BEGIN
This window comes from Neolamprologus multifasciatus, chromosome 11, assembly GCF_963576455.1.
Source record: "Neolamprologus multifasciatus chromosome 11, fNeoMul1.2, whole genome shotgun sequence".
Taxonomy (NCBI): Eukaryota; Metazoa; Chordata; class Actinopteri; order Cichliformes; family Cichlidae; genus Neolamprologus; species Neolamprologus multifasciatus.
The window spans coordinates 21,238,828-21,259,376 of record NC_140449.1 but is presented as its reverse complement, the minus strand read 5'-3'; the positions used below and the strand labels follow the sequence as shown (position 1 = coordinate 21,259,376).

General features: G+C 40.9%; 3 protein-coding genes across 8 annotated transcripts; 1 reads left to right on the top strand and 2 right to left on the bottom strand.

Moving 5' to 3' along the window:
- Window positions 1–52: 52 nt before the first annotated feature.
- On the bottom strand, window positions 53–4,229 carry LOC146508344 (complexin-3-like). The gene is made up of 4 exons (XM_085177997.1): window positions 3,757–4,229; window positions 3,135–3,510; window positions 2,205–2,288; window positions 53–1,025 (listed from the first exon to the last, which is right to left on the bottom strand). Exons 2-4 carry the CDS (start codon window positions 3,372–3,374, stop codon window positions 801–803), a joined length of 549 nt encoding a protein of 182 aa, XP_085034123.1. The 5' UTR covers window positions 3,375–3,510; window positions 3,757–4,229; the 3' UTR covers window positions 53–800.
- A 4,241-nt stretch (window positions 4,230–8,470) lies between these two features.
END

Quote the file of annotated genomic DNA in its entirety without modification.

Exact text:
This window comes from Neolamprologus multifasciatus, chromosome 11, assembly GCF_963576455.1.
Source record: "Neolamprologus multifasciatus chromosome 11, fNeoMul1.2, whole genome shotgun sequence".
Taxonomy (NCBI): Eukaryota; Metazoa; Chordata; class Actinopteri; order Cichliformes; family Cichlidae; genus Neolamprologus; species Neolamprologus multifasciatus.
The window spans coordinates 21,238,828-21,259,376 of record NC_140449.1 but is presented as its reverse complement, the minus strand read 5'-3'; the positions used below and the strand labels follow the sequence as shown (position 1 = coordinate 21,259,376).

General features: G+C 40.9%; 3 protein-coding genes across 8 annotated transcripts; 1 reads left to right on the top strand and 2 right to left on the bottom strand.

Moving 5' to 3' along the window:
- Window positions 1–52: 52 nt before the first annotated feature.
- On the bottom strand, window positions 53–4,229 carry LOC146508344 (complexin-3-like). The gene is made up of 4 exons (XM_085177997.1): window positions 3,757–4,229; window positions 3,135–3,510; window positions 2,205–2,288; window positions 53–1,025 (listed from the first exon to the last, which is right to left on the bottom strand). Exons 2-4 carry the CDS (start codon window positions 3,372–3,374, stop codon window positions 801–803), a joined length of 549 nt encoding a protein of 182 aa, XP_085034123.1. The 5' UTR covers window positions 3,375–3,510; window positions 3,757–4,229; the 3' UTR covers window positions 53–800.
- A 4,241-nt stretch (window positions 4,230–8,470) lies between these two features.